Health information on wikis

My colleague Rob Pearce has a thought-provoking question about the safety of medical information on Wikipedia:

I’m not having a go at Wikipedia at all – I’m a big fan, but I had a thought about the recent McMaster University and Wikimedia Canada initiative to for health care content creation in the creative commons (holding workshops Oct 4th, 2011 at McMaster¬† introducing both professors and students to health care content creation in the¬† creative commons) .

This has come up before when I was working on Open Educational Resources: what is to stop nutters/malcontents – subtly or otherwise – altering medical information that leads to somebody putting their health in jeopardy or pushing one procedure over another, promoting one drug over another, etc.? I dont quite know how to defend this argument yet.

If you Google search for “shark cartilage”, “laetrile therapy” or “copper bracelet” you can see the nutters and profiteers already have their own web sites, which of course you and I are unable to edit.

For that reason I’m very glad Read the rest of this entry »


Secrets of the Google Algorithm

Wired magazine has a feature article which gives about as much detail as outsiders can expect on the core of Google’s business, its search algorithm. I was surprised to see that philosopher Ludwig Wittgenstein was an influence. Hundreds of different pieces of information (or “signals”) are used to rank the results, and some of these are contextual to the user: for example, geographical information is used to prioritise results from near your location.

One of the signals which is increasing in importance is page speed: the time it takes the page to load and render. Hence it’s worth reading up on Google’s performance optimisation tips.

Intute advent calendar blog

This December, Intute is once again running an “Advent Calendar” on its blog, with the theme of user-created content. It started on Tuesday with a post about the independent film Born of Hope, set in Tolkein’s Middle Earth. My own post, “Voluntary work for an obscure educational charity”, discusses contributing academic material to Wikipedia. Paul Meehan’s post today discusses augmenting a human-maintained web catalogue with Google Custom Search Engine. There’s more to come through the month on web2.0/community themes, and as usual the Intute blog has that bit more depth than the rest.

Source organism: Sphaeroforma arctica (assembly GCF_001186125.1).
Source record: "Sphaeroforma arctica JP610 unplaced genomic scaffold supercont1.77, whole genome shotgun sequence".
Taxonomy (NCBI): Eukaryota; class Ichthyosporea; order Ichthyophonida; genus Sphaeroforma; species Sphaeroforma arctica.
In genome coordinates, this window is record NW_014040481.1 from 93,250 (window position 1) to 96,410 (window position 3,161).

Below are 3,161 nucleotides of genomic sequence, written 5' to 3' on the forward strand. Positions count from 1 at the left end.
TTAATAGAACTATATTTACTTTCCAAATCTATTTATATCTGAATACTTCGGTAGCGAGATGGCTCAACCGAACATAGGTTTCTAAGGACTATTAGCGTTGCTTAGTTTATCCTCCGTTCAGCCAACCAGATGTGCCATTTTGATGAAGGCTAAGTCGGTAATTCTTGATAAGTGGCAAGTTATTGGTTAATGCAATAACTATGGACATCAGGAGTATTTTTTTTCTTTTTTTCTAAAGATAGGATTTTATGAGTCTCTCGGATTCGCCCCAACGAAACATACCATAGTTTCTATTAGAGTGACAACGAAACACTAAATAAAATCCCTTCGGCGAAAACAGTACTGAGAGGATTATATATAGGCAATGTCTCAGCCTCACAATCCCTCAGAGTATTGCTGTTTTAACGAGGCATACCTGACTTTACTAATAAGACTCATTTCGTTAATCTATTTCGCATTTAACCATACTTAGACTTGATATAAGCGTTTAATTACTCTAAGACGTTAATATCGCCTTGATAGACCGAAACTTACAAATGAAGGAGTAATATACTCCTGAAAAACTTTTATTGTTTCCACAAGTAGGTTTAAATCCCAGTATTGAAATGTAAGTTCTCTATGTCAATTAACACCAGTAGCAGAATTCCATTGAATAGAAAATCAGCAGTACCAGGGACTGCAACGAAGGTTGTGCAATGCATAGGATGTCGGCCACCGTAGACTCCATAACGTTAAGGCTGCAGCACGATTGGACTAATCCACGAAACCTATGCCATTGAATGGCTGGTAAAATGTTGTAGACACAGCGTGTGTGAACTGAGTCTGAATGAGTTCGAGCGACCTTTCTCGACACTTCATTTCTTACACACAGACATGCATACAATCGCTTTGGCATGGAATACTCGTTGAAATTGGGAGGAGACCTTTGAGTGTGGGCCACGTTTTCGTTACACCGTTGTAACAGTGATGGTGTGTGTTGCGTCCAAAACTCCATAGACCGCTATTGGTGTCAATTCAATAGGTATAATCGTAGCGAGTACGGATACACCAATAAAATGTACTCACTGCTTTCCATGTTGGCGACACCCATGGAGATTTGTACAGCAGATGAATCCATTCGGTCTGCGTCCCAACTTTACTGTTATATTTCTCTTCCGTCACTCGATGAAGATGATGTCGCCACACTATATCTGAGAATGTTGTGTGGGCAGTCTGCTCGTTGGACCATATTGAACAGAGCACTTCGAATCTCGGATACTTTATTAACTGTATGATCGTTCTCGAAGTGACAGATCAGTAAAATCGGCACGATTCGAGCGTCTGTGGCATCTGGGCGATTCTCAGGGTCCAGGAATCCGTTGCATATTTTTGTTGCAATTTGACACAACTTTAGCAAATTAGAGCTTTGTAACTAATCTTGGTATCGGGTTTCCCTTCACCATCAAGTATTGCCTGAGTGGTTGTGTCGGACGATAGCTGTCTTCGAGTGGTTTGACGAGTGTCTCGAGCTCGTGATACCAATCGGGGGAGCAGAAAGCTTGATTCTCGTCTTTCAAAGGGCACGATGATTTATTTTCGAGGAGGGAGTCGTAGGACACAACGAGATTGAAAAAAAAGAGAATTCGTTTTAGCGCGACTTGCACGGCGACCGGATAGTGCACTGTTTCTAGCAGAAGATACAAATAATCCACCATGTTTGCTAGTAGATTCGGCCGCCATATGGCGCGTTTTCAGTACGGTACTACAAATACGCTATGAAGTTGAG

YouTube for fun and education

I just wanted to flag up an interesting talk I went to recently. My friend and colleague Paul Ayres (a digital librarian at Intute Social Sciences) gave a talk about engaging with YouTube here at the ILRT. His presentation is now up on SlideShare (below).

While I’ve previously looked at the basic technical implications, Paul looked at how community and debate are essential to what YouTube is about, with the consequence that it cannot be “managed” in the way that organisations try to manage other media. Organisations (Ten Downing Street, for example) have very much less success than charismatic individuals with something to say. Engaging openly, even with deeply critical responses, seems to be the key to being taken seriously by the YouTube community, as Queen Rania’s experience shows. Although I’m a heavy user of YT, I learnt a lot from the talk.

Slides are up on SlideShare, though if you have time click through and watch the example videos on YouTube, which are also stored as a YouTube playlist. driven Google custom search

This is an account of how and why I wrote a Google custom search engine to search sites that I had bookmarked on